Kenya’s early childhood programme has grown because it is rooted in the community. Through workshops and seminars organized by the DICECE. Parents and community members have been encouraged and empowered to increase their participation beyond provision of physical facilities. They provide the feeding programme and take part in collecting, telling and demonstrating stories, songs and dances in the mother tongue. The incorporation of tradition and folklore into the curriculum make the community feel proud of their contribution to the learning process and development of their children. The lesson from Kenya is that the community is a very important resource for the development of the ECCE programme and must continue to be tapped and appreciated. A larger portion of the costs of the preschools development are borne by the communities and external donors. For example in 1992, the expenditure on ECCE activities was extremely low. Myers argues that if it were increased to even 1% of the budget, this allocation could provide more comprehensive and higher quality services (Myers, 1992:23).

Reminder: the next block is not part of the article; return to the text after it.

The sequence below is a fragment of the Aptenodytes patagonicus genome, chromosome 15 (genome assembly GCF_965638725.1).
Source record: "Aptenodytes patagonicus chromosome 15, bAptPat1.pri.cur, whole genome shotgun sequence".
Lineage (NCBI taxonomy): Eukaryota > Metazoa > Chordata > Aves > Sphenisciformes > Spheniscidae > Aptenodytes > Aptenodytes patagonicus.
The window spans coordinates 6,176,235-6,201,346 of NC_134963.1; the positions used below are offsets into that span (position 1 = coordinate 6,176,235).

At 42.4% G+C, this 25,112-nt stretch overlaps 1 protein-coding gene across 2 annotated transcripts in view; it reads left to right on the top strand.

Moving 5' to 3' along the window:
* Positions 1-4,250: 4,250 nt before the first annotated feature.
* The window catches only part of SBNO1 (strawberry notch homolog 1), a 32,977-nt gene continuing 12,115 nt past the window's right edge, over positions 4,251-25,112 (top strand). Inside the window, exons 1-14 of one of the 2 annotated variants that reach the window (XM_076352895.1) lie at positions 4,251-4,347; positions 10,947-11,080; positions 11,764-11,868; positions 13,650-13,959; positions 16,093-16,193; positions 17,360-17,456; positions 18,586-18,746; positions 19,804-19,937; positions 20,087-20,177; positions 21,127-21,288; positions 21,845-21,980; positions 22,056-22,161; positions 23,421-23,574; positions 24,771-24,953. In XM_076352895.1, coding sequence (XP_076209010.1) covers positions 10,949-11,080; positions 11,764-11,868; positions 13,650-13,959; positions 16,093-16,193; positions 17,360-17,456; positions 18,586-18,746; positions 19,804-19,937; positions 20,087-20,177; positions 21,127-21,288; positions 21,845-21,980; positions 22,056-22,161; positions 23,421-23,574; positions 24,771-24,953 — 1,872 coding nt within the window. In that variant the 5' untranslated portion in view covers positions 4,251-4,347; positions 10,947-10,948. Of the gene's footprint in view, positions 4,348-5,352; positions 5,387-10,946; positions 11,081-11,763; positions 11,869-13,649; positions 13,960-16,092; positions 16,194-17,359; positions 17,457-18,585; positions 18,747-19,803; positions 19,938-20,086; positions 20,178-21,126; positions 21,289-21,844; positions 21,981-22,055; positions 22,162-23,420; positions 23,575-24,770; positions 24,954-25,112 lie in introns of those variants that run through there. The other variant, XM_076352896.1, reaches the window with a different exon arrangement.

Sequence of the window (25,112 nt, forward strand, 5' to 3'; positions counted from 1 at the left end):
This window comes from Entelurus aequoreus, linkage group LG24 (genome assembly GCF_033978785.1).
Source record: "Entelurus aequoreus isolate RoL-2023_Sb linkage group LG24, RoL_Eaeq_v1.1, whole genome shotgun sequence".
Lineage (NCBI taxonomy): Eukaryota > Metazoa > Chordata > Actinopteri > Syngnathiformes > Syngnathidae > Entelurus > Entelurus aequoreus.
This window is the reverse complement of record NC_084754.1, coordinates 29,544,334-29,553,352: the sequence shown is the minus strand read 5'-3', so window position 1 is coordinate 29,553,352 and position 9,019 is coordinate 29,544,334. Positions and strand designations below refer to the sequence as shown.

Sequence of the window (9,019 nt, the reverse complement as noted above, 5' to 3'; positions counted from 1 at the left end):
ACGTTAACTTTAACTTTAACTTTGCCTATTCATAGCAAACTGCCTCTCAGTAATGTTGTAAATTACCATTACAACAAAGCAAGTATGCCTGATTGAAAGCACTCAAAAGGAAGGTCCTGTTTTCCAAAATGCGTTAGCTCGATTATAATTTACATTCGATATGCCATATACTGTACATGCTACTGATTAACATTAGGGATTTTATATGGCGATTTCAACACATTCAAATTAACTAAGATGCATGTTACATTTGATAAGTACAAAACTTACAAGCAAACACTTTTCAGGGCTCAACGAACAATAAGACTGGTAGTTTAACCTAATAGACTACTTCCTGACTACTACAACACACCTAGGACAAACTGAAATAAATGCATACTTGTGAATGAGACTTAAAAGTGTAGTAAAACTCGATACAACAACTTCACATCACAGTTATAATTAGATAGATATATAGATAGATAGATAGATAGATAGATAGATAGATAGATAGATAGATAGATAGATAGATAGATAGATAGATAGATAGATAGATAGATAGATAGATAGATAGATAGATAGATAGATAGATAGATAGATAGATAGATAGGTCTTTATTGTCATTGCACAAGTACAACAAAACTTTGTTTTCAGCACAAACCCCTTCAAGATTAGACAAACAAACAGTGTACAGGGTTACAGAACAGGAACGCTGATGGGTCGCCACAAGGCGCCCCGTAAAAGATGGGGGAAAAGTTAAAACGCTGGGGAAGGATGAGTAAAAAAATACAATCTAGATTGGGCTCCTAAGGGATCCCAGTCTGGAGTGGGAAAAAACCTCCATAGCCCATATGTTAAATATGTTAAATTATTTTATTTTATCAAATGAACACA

The ECD center provides a conducive learning environment for the young children age 3-5 years. According to a research carried out by the World Bank in 1989 gives evidence that the Childs fastest growth in physical, mental and social emotional characteristics takes place during the age of 0-5 years.